- Experience with Maya is good to have, but not necessary. You probably don’t need to mention specifically that you can model, unwrap, and texture art assets – designers don’t usually do this work these days, though that changes with smaller studios, mobile, and indie startups. You can just say you have experience with Maya (or another 3D modelling tool) and leave it at that.
- You don’t need to include every project you’ve worked on. I would only include large undertakings that required a lot of work – things you would consider major milestones. I suggest that any projects or games you list in your resume should also be in your portfolio somewhere if I want more information.
- Game jams, prototypes, unfinished projects, and short school assignments do not belong on your resume. If you picked up skills from these projects, I’d expect to see them in your “Skills” section, but they are usually too small and not polished enough to really act as a substantial project. (I’ll get into better definitions of what unfinished or prototype means later).
- Do include any shipped game you’ve worked on. Shipping a game, or working on a game for an internship, makes a student’s resume stand out from the rest.
- Clearly label your game projects so I know what tools you used, what genre it is, when you created it, and how much time you spent creating it (3 months, 6 months, 2 years, etc.). I like this because I can get a better feel for your experience.
- Don’t list student projects as though they are industry experience (ex: “lead designer on Tales of Nartharathia at DarkDev Inc.”) unless this was your professional job title and a real business. This is another one of my pet peeves, and I’ve spoken to a few other designers who get annoyed by this. It certainly won’t tank your resume but it’s pretty transparent.
- Do list student projects clearly labeled as student work, and include your role, highlighting any leadership experience (ex: “lead designer on student game, Tales of Nartharathia”). Make sure the game was finished, and that you put it on your portfolio when I want to see more information.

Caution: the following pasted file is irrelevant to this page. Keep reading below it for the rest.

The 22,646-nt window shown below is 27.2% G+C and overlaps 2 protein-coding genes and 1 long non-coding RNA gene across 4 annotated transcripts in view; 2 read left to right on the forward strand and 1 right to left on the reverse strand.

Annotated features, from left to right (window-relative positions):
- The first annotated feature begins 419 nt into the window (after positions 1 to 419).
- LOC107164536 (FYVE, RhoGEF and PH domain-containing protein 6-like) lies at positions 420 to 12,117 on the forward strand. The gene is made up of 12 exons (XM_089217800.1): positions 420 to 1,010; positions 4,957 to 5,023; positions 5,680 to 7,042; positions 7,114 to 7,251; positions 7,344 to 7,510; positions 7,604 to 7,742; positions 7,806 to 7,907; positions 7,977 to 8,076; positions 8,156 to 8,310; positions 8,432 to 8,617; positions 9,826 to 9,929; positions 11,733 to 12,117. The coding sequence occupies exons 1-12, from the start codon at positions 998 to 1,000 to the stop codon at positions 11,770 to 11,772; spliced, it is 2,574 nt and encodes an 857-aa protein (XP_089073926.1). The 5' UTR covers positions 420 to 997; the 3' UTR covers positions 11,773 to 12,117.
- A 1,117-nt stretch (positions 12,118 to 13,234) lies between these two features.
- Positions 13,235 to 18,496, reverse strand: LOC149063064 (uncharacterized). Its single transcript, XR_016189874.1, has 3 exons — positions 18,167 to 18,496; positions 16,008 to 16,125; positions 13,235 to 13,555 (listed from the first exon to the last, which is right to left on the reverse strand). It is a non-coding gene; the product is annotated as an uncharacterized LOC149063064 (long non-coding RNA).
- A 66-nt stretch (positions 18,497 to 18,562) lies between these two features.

- You do not need to list every single thing you did on a student project – that can get long and unwieldy. Go with the 80-20 rule: 80% of your details should be core design skills, but 20% can be supplemental skills (sound design, art, writing).
- If you can code, I want to know. Like, really code. Video games are still software development, so while you do not need to know how to program to be a designer, it’s a huge boon – especially for students.
- You should be general enough about your responsibilities/experience so that if I never heard of your game I can still get an idea of what you did. If you say “Created level 3, Into the Ice King’s Lair” I actually don’t know what that means. I’d prefer seeing something like, “Level design, documentation, & puzzle design for 10 minutes of gameplay”.
- “Shipped” is a really nebulous term these days. In my opinion, you shipped a game if the game was sold for money at a retail outlet or online game store. If you put a game on the AppStore or sold it for Android or got it on Steam, I would consider it shipped, but I can’t really speak for others. Some sites are still pretty new – like itch.io and gumroad – and most developers will not have heard of them, so they fall into questionable territory. The important thing, though, is that you do not seem like you are intentionally misleading employers.
- You can list additional coursework under education even if it did not grant a degree (ex: additional coursework in economics, playwriting, film, and Japanese language studies). I like seeing this, but then again I have a pretty high esteem of academia. I would only list coursework that is relevant- no one cares that I did additional coursework in Spanish or Social Work when I was in college.
So that’s my advice. Some of this came from others when I asked what they thought were common mistakes, and others are just things I’ve seen when I volunteered time to review resumes for students. Obviously, you’ll run into some conflicting ideas – I think the most contentious part is which games/projects to include, how to label them (work experience? student projects?), and exactly how to describe your role for each. That is something I leave students to figure out on their own. Like always, I recommend getting a few different people to look over your resume and website before you send it out to get different opinions. Think of it like “playtesting”.